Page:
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Man vs. Wild…is that really how it should be?

November 3, 2009

I felt like a hobbit in Fangorn Forest–minus the ears and hairy feet of course.

Austin, Blake, and I took the afternoon to hike in a nearby old-growth forest today to escape from the stresses of school, work, and other responsibilities.  Walking amongst those tall, silent giants, a sense of peace and calm overcame the three of us, who only hours before were jittery with anxiety and stress.

Hours later, forced by the setting sun to leave, we headed back to “civilization.”  As we drove into town, I wondered how we’ve become so separated from our natural environment.

After all, we are still members of a food web (though one we control to a great extent).  We still drink water from the same rivers and breathe the same air as other living things, and after we die, become part of the same earth once more.  So why is there this distinction between “man” and “nature”?

Much of our mental and emotional disconnect comes from a physical disconnect.  We get our water from faucets, our energy from sockets, and our food from grocery stores.  Nature no longer feels like a part of who we are, but has become some faraway, outdoor “thing”.

This disconnect keeps us from realizing how dependent we are on the balanced life processes on earth.  We need clean water to drink, clean air to breathe, and a variety of food to eat so that we don’t just survive, but live.  Yet we continue to dump chemicals into our rivers, send greenhouse gases into our atmosphere, and build monocultures of crops.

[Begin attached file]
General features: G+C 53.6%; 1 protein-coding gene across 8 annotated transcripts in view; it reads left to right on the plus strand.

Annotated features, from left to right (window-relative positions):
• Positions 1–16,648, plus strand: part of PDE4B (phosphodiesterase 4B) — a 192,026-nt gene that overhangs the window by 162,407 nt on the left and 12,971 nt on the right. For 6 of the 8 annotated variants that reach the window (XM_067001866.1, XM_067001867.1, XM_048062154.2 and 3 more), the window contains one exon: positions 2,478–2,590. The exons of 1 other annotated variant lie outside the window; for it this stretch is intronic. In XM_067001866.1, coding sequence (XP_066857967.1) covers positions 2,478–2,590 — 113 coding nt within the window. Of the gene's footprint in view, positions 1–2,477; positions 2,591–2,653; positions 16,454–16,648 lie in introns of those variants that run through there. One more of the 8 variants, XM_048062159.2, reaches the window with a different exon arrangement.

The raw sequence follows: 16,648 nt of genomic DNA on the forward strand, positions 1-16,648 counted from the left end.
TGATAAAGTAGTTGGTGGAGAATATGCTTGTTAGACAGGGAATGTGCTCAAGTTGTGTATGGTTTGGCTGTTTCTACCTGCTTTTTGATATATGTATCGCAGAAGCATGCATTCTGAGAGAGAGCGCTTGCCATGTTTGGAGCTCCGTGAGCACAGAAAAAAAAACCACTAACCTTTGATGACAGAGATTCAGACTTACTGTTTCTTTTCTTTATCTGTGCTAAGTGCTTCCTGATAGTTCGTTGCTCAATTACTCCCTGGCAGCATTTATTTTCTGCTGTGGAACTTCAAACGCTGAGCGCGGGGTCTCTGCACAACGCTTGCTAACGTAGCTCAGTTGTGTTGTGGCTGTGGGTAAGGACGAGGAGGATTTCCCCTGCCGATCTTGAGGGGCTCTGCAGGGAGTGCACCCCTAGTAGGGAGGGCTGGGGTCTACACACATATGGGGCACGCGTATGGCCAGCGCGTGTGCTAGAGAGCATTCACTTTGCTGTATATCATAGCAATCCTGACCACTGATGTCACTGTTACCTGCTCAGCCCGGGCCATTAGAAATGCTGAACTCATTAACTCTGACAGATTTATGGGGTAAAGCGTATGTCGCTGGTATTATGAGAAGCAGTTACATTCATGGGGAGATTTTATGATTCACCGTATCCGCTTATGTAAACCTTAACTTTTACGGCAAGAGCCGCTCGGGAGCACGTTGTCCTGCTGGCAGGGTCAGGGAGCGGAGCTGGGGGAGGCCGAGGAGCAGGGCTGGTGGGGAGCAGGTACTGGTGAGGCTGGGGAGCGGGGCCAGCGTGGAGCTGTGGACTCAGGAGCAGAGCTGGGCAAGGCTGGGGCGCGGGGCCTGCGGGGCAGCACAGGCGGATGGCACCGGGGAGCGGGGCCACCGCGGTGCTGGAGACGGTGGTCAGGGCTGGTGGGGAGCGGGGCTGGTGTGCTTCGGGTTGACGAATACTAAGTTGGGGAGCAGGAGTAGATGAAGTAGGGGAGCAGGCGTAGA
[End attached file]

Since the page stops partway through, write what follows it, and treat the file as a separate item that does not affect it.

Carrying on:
This week I simply urge you to reconnect with Mother Earth a little bit.  Take a walk, lie under a leafy tree, or chase squirrels like Austin does.  How are you connected to the earth?




And for a great book about man’s relationship with nature, check out The Sacred Balance: Rediscovering Our Place in Nature by David Suzuki.  I absolutely loved this book–especially how Suzuki uses scientific fact to show how our relationship with the natural world is absolutely incredible.


4 Comments leave one →
  1. Joyce Chen permalink
    November 3, 2009 12:16 pm

    I chase squirrels around campus too and laying out and cloud watching is always fun especially during this week of 60 something weather in November!!

  2. Danny Smyl permalink
    November 3, 2009 7:05 pm

    I eat the animals that live on the Earth.

  3. Jenessa permalink
    November 10, 2009 1:11 pm

    This is why I love having a dog. It’s an excuse to go outside every few hours and walk around (and let HER chase the squirrels).

  4. Tyler permalink
    November 10, 2009 2:36 pm

    Did you go to the Old Growth Forest remains at Fort leavenworth?

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